Adelaide Research and Scholarship
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School of Paediatrics & Reproductive Health
Obstetrics and Gynaecology
Obstetrics and Gynaecology Publications
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|Type: ||Journal article|
|Title: ||The impact of maternal body mass index on the phenotype of pre-eclampsia: a prospective cohort study|
|Author: ||Anderson, Ngaire H.|
McCowan, Lesley M. E.
Fyfe, Elaine M.
Chan, Eliza H. Y.
Taylor, Rennae S.
Stewart, A. W.
Dekker, Gustaaf Albert
North, Robyn Adele
|Citation: ||BJOG: an international journal of obstetrics and gynaecology, 2012; 119(5):589-595|
|Issue Date: ||2012|
|School/Discipline: ||Obstetrics and Gynaecology|
|N.H. Anderson, L.M.E. McCowan, E.M. Fyfe, E.H.Y. Chan, R.S. Taylor, A.W. Stewart, G.A. Dekker and
R.A. North on behalf of the SCOPE Consortium|
|Abstract: ||OBJECTIVE: We hypothesised that among nulliparous women with pre-eclampsia, overweight or obese women would have a different phenotype of pre-eclampsia compared with normal weight women with pre-eclampsia. Specifically, they are more likely to develop term pre-eclampsia and less likely to have indicators of impaired placental perfusion, e.g. abnormal uterine artery Doppler or a small-for-gestational-age (SGA) infant. DESIGN: Prospective, multicentre, cohort SCOPE study (n = 3170). SETTING: New Zealand and Australia. POPULATION: Nulliparous women who developed pre-eclampsia. METHODS: Participants were interviewed at 14–16 weeks of gestation, uterine artery Doppler studies were performed at 19–21 weeks and pregnancy outcome was tracked prospectively. MAIN OUTCOME MEASURES: Rates of abnormal uterine artery Doppler indices, term/preterm birth and SGA infants were compared between normal, overweight and obese women with pre-eclampsia. Multivariable analysis was performed to examine the association between body mass index (BMI) and term preeclampsia. RESULTS: Of 178 women with pre-eclampsia, one underweight woman was excluded and 66 (37%) were normal weight, 52 (29%) were overweight and 59 (34%) were obese. Pre-eclampsia developed preterm in 26% of women and at term in 74% of women. There were no differences in the rates of term/preterm pre-eclampsia, abnormal uterine artery Doppler indices or SGA infants between BMI groups (P > 0.10). No independent association between BMI and term pre-eclampsia was found (P = 0.56). CONCLUSIONS: Among women with pre-eclampsia, those who are overweight or obese in early pregnancy are not more likely to have term pre-eclampsia compared with women with a normal BMI. Overweight and obese women require vigilant surveillance for the development of preterm as well as term pre-eclampsia.|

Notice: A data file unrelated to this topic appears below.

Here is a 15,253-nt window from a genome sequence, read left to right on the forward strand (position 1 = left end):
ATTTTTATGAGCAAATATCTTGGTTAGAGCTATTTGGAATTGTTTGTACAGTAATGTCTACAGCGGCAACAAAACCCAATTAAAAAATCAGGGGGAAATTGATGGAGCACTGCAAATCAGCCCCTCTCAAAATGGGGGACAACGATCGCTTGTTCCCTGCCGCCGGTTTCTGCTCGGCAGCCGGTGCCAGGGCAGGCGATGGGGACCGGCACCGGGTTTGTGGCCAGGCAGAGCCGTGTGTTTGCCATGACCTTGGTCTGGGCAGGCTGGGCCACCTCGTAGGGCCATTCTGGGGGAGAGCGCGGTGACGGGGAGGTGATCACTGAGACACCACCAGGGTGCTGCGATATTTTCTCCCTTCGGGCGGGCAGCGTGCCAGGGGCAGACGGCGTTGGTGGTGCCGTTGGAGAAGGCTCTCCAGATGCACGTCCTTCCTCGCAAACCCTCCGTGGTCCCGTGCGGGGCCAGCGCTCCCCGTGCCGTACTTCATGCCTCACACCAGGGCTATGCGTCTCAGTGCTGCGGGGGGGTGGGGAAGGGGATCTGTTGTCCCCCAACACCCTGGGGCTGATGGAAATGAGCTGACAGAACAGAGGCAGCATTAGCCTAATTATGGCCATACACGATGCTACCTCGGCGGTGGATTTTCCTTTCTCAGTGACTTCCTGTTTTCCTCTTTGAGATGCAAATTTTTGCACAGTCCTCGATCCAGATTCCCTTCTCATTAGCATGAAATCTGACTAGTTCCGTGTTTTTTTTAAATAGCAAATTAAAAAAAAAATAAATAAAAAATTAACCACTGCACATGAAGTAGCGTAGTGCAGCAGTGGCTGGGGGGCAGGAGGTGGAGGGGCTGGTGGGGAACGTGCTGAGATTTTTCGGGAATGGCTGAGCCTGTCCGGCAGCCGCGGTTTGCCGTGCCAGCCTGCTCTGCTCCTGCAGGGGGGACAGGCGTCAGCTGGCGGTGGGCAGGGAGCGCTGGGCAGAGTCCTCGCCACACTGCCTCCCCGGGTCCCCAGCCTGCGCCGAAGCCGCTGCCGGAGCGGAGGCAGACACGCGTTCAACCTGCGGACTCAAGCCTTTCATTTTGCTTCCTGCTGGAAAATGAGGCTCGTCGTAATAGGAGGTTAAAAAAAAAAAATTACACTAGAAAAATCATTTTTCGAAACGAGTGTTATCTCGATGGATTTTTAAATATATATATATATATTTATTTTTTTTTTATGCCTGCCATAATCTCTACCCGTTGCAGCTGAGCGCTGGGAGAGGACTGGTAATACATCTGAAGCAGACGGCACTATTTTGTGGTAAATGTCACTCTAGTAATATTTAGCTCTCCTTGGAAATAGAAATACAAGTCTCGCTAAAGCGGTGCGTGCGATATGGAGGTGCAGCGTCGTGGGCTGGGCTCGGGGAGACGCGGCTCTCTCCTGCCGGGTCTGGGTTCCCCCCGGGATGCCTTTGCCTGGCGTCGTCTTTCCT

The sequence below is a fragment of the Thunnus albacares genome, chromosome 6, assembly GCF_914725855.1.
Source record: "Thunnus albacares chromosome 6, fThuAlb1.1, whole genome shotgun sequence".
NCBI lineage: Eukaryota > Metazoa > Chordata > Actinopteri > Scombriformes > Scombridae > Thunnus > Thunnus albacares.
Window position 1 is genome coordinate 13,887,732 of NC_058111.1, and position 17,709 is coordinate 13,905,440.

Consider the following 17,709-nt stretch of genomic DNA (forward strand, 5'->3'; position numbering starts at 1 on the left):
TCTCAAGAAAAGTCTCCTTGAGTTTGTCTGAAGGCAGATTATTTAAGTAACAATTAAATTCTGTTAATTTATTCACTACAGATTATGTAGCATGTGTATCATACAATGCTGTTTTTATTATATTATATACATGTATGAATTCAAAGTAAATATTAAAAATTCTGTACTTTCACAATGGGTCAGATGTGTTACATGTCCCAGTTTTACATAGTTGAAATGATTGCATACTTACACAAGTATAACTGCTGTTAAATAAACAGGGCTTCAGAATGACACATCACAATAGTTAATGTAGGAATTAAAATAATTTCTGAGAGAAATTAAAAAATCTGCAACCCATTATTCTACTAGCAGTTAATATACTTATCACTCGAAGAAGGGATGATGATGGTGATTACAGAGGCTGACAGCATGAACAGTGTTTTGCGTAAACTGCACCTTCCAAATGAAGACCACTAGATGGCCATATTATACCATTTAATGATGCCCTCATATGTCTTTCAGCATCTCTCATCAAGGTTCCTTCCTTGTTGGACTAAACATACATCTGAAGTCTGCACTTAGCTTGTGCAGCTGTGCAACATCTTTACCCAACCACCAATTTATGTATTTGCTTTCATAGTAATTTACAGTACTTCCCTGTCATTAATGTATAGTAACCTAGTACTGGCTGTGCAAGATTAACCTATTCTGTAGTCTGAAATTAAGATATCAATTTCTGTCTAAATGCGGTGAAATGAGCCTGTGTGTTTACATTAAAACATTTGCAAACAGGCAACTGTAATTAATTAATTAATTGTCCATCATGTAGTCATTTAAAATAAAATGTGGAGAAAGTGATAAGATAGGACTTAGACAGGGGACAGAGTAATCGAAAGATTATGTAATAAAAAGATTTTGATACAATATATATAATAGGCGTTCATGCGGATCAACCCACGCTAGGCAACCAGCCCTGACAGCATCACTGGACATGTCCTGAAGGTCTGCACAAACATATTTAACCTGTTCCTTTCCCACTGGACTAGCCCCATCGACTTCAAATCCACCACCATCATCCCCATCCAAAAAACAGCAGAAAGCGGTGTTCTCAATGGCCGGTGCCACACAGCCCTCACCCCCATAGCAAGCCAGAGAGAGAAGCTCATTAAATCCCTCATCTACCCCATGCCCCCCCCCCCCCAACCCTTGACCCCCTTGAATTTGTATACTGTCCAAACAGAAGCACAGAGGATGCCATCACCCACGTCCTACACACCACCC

|Keywords: ||Body mass index; obesity; overweight, pregnancy outcomes; preterm pre-eclampsia; small for gestational age; termpre-eclampsia|
|Rights: ||© 2012 The Authors BJOG An International Journal of Obstetrics and Gynaecology © 2012 RCOG|
|Appears in Collections:||Obstetrics and Gynaecology Publications|
|View citing articles in: ||Web of Science|
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